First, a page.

• Unlike Herbaceous peonies, Tree peonies like to be buried more deeply. So if it looks like it needs a bit of a boost, experiment with adding a few inches of soil around the base of the trunk.


Give a Peony

As mentioned, peonies aren’t flowering now. But they will be next year and the year after that and the year after that!

Peonies are the most wonderful, long lasting gift to give as they really do just keep on giving. They grow on for decades.

And although the receiver may find it a bit strange getting a pot of soil with some dormant roots in it, they will not be disappointed.

You can think of it like gifting a savings account to a relative for future gifts. Such as being able to go to university or buying a piece of property. They may not be able to enjoy it right now but when they do, it will be the best gift ever!

And that’s peonies – the best forever gift.

Christmas Velvet – Plant of the Month

Are you dreaming of a white Christmas?

Snow is magical. We watch it from our windows picturing ourselves frolicking in what seems to be perfectly light, white fluffiness.

In our excitement we hurry down to the nearest park and proceed to scrape together what we hope will be a bright, white, artful sculpture. But it turns out to be more of an unrecognisable, beige slushie.

Sometimes reality can be disappointing.

But we are absolutely certain you will not be disappointed by the reality of the lush red opulence of Christmas Velvet – our plant of the month.

Just look at her standing there in all her velvety glory. Isn’t she lovely?

I say “she” just because these particular flowers lend themselves to being wonderfully womanly in their voluptuousness.

However, it is interesting to note that the female peony (Paeonia officinalis) and the male peony (P. mascula) have been used in Europe medicinally since time immemorial. It isn't quite clear today why they are referred to as male and female as both are male (having pollen/sperm) and both are female (having eggs within ovules that turn into seeds). So both "male" and "female" function within the same flower. However, some say male peonies can be larger than the females and history speaks of a few other theories but these are known as the common names for these plants today.

Christmas Velvet is a rare and very collectible plant of the herbaceous variety. Its large, full double, bomb-shaped blooms sporting many velvety petals are supported by sturdy stems and flower vigorously, close to the foliage. The leaves are relatively fine and compact which contributes to more open looking shrubbery than the average peony. It has a mild sweet fragrance, flowers May/June and reaches 80cm in height. Originating in the US it is very versatile as it can be used in landscaping and as a cut flower.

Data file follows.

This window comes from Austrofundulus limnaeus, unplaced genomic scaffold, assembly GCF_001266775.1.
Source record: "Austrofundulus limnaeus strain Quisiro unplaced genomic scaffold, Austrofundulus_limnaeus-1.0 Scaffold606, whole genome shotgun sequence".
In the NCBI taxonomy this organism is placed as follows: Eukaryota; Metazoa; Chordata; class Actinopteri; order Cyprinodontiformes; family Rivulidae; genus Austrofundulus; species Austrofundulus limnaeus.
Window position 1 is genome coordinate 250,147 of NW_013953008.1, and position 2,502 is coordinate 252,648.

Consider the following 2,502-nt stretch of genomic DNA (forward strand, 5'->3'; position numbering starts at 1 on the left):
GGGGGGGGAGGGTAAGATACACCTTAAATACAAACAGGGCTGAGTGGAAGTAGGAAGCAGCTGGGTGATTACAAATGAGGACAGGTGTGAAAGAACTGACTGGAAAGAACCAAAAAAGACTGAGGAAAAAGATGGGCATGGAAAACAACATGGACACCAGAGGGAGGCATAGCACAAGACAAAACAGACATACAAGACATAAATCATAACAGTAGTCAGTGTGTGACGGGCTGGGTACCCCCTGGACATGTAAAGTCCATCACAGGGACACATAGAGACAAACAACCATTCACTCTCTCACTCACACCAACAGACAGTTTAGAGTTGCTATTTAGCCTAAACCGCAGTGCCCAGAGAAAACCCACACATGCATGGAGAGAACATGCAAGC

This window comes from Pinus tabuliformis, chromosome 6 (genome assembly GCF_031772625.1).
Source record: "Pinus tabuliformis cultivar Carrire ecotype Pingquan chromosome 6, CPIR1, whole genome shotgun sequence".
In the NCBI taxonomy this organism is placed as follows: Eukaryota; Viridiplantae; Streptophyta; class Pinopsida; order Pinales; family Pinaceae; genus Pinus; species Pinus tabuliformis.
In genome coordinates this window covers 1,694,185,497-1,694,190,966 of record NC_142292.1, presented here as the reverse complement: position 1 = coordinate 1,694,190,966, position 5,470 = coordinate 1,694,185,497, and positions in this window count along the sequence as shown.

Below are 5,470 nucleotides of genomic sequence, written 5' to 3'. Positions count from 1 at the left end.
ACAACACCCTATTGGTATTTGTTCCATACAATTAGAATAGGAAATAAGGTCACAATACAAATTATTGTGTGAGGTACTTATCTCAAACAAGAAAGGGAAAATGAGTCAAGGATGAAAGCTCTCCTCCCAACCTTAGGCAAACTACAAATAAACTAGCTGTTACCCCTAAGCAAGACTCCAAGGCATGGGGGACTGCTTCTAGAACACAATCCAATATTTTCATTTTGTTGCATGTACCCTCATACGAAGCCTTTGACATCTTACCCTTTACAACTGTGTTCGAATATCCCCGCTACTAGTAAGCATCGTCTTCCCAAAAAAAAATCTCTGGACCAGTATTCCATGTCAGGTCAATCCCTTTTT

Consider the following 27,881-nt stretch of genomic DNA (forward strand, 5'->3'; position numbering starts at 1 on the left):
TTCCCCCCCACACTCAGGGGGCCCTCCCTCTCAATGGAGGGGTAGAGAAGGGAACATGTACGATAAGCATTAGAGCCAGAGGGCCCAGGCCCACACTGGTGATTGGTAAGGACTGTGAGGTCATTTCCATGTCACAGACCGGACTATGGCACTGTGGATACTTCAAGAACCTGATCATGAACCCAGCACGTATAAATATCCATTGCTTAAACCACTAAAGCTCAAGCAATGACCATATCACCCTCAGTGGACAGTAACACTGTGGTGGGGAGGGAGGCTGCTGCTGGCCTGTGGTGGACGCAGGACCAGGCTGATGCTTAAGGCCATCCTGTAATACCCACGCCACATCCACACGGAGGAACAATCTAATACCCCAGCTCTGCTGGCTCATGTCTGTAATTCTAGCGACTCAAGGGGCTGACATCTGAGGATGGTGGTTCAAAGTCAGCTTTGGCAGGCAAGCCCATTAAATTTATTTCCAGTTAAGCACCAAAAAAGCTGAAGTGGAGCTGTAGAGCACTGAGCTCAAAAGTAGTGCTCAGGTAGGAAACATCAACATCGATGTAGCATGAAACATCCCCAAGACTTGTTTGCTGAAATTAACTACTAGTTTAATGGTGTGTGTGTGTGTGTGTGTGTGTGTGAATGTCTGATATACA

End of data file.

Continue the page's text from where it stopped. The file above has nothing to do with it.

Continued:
When looking at the breeding specs of this flower it has a seed parent (P. lactiflora) called "Mikado".

I don't know about you but that immediately had me singing that “Flowers that bloom in the Spring, tra-la” song from Gilbert and Sullivan’s “The Mikado” here.

Between that and the pollen parent (P. officinalis 'Alba Plena' x P. peregrina (lobata Perry)) “Good Cheer” there’s so many reasons for having a good sing song!

So if you have a happy little slumbering Christmas Velvet in your garden already you will have found, like other peonies, it is happy in a sheltered position in any fertile, free-draining soil in full sun or part shade. (If you would like one, click on the image alongside to pre-order for next year)

If placed in a sunny position you will enjoy seeing the initial strong red-coloured bud fading beautifully as it opens. If in partial shade the red will deepen after opening. It’s best to find a position where there is a balance of sun and shade – too much shade and the amount of flowers per plant will likely decrease.

When it comes to red peonies, colours range from bright blood red, true red, orange-red to darker reds with brown, mahogany, sangria or wine overtones. Such is the marvel that is the peony that you could line up all the different varieties of red peonies next to each other and they would all be a different shade of red!

Speaking of wine, I'm sure you're aware that the sometimes bizarre tasting notes that can be found on the back of the bottles are all subjective (who wants to drink tobacco and grass cuttings?). It can be similar with peony colour definitions. Basically, their colour description is done by whomever is looking at them. And we all see colour differently, don’t we? I have found myself in quite a few heated discussions with friends over the years about whether a colour is more blue than it is green and vice versa. Or shall we agree to disagree that it’s just teal?

How would you describe the ruby red colour of these lovelies that are Christmas Velvet?